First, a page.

I bought the "developing country" paperback edition for a lot less than $115 or whatever Amazon wants for the hardcover. Not a word is different.

Re:Here is one (0)

Anonymous Coward | more than 5 years ago | (#25824939)

I used Gray/Hurst/Lewis/Meyer in my grad work also- as you said, its great for deeper transistor level stuff. It happily resides on my bookshelf at work, though I rarely grab it anymore.

I think he wants something inbetween Gray/Hurst/Lewis/Meyer and the Art of Electronics. H/H is not deep enough- every time I pull it open, it just barely scratches the surface, whereas G/H/L/M is deeper than snot. It goes through all kinds of basic amplifier blocks (FET and BJT), and the building blocks of op-amps and comparators.

I have another book I used in an analog circuit design class (EE433, University of Washington), that might be right in the middle- sadly, the book is at work and I can't remember the name- I don't do this crap at home anymore. Anyway, the text is perhaps the best example of real world meets theoretical. I love the book.

Good luck!

Analog Integrated Circuits (3, Informative)

Komi (89040) | more than 5 years ago | (#25823519)

Design of Analog CMOS Integrated Circuits
by Behzad Razavi []

Analysis and Design of Analog Integrated Circuits
by by Paul R. Gray, Paul J. Hurst, Stephen H. Lewis, Robert G. Meyer []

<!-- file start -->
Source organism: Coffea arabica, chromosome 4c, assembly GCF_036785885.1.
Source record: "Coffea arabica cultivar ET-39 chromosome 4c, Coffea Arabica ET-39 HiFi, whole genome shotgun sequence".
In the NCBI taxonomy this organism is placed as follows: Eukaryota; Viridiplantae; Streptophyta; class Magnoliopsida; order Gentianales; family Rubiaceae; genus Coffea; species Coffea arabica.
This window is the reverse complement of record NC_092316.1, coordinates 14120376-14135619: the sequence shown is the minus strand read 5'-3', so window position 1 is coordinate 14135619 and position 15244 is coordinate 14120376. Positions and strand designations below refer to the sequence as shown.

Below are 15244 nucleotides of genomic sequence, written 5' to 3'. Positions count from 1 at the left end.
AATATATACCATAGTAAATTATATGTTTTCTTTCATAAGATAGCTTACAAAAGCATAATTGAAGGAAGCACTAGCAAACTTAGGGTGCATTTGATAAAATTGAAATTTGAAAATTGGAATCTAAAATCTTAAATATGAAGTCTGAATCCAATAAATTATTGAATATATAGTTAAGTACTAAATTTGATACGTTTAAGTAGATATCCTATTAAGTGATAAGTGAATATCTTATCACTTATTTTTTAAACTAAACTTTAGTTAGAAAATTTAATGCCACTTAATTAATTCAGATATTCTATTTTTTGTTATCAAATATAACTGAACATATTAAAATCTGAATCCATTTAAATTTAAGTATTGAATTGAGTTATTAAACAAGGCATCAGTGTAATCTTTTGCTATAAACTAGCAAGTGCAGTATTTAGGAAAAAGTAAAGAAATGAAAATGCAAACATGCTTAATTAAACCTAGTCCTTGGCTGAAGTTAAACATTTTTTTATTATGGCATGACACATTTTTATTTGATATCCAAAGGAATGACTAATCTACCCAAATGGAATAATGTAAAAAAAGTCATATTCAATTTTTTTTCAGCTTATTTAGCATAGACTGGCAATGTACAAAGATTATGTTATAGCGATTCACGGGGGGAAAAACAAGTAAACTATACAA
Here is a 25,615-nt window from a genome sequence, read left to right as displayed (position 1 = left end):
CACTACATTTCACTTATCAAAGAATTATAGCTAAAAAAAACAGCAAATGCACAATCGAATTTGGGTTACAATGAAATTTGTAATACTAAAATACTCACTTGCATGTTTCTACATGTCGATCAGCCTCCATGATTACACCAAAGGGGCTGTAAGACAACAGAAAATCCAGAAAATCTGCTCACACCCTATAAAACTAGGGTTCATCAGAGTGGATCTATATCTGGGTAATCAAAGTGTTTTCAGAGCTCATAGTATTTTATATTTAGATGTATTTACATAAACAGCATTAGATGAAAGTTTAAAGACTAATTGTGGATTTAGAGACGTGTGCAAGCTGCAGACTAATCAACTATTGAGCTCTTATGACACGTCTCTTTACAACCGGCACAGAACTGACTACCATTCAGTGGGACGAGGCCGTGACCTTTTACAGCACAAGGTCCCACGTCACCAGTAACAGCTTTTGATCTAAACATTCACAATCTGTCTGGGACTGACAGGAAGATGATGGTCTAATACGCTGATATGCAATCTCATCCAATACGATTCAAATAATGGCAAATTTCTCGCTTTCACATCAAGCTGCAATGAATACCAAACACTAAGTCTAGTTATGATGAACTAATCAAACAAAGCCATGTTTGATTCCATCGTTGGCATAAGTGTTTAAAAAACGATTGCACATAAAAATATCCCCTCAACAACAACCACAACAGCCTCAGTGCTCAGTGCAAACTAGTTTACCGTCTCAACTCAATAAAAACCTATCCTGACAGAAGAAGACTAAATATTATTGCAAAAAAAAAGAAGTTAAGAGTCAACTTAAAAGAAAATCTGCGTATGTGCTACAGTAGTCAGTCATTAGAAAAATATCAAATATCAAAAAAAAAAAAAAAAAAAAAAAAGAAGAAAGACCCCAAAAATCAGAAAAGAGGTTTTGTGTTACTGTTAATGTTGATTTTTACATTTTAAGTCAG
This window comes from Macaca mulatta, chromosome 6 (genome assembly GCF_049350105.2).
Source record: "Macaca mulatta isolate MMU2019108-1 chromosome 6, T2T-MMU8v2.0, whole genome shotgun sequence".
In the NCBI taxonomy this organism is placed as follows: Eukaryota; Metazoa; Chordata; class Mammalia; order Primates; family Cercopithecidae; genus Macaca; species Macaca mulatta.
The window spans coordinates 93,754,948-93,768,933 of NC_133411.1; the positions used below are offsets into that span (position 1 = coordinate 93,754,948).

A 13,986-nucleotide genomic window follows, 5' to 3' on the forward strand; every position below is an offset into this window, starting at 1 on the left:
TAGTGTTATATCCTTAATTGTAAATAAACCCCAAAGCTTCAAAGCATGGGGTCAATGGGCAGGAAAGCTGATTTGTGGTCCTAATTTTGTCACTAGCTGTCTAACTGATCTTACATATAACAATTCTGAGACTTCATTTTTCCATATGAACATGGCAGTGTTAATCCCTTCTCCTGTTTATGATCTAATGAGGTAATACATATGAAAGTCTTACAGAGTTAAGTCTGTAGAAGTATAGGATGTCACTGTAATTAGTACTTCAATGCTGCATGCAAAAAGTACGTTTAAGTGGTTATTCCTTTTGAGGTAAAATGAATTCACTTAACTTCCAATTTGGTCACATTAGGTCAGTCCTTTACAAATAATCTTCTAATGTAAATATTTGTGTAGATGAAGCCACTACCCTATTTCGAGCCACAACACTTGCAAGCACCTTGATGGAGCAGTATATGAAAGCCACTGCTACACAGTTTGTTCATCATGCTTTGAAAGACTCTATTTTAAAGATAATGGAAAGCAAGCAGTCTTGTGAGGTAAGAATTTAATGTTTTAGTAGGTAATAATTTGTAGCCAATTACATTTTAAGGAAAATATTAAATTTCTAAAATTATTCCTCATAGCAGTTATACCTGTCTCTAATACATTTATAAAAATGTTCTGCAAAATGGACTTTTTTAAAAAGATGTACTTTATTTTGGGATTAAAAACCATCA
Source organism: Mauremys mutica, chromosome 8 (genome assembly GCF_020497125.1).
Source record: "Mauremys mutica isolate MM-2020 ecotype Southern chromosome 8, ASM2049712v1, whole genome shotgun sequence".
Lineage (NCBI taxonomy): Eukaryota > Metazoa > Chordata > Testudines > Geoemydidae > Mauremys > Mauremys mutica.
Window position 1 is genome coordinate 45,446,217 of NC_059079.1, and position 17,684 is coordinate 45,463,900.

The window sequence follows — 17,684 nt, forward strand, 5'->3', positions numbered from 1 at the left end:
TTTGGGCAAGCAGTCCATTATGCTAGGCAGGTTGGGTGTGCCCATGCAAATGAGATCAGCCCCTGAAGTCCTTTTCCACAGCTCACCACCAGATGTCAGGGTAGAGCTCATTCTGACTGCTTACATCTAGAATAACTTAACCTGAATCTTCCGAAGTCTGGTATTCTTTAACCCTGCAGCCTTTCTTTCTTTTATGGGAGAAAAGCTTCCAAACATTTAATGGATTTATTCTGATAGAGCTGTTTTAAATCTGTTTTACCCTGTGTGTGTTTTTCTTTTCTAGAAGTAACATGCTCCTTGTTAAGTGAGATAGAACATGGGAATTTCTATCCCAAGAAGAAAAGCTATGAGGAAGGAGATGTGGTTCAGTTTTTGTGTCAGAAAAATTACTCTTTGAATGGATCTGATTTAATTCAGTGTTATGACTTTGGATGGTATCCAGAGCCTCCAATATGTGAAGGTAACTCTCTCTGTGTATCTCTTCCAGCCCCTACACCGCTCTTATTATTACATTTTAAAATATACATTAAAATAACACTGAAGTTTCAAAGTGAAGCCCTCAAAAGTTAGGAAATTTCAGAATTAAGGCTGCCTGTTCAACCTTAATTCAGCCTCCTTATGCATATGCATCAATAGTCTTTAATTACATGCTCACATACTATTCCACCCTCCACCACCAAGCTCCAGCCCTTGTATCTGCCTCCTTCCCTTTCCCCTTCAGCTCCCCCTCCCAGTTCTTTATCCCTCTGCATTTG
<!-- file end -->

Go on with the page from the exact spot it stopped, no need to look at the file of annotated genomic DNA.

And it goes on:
Analog Integrated Circuit Design
by David Johns, Ken Martin []

I have these three books. They're all for integrated circuit design, but they definitely give an in-depth coverage of analog design. They're pretty heavy in terms of material. You might be looking for something a bit broader in scope.

Re:Analog Integrated Circuits (1)

PsiCTO (442262) | more than 5 years ago | (#25832037)

Definitely 3 of the books I'd recommend. As per another poster, if you don't have a solid base book like Sedra and Smith, look for it. Millman and Halkias is dated, but still relevant IMHO. The new edition is probably what you want, but I've not yet seen it. []

Don't overlook noise. I started with Howard Johnson's "Black Magic" book, but there are definitely better books out there. For exampele, []

My take on this (0)

Anonymous Coward | more than 5 years ago | (#25823585)